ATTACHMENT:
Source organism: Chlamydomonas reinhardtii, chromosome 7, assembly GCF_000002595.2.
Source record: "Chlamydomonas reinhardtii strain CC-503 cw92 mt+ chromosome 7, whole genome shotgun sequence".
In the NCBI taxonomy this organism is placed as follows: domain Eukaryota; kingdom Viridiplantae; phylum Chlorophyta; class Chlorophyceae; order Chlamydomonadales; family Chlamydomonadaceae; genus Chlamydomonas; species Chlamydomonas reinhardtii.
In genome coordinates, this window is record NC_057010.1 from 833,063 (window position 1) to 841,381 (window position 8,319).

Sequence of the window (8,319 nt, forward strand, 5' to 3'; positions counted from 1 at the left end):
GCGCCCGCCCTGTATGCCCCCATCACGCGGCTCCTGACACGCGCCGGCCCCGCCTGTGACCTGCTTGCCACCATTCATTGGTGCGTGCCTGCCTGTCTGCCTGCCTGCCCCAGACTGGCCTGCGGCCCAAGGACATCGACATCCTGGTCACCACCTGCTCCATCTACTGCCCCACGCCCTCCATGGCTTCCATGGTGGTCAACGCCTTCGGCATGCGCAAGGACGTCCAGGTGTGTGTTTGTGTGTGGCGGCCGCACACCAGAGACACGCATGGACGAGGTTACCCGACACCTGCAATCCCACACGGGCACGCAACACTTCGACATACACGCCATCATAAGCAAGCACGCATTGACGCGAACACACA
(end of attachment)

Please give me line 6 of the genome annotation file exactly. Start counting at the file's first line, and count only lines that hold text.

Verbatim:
GCGCCCGCCCTGTATGCCCCCATCACGCGGCTCCTGACACGCGCCGGCCCCGCCTGTGACCTGCTTGCCACCATTCATTGGTGCGTGCCTGCCTGTCTGCCTGCCTGCCCCAGACTGGCCTGCGGCCCAAGGACATCGACATCCTGGTCACCACCTGCTCCATCTACTGCCCCACGCCCTCCATGGCTTCCATGGTGGTCAACGCCTTCGGCATGCGCAAGGACGTCCAGGTGTGTGTTTGTGTGTGGCGGCCGCACACCAGAGACACGCATGGACGAGGTTACCCGACACCTGCAATCCCACACGGGCACGCAACACTTCGACATACACGCCATCATAAGCAAGCACGCATTGACGCGAACACACA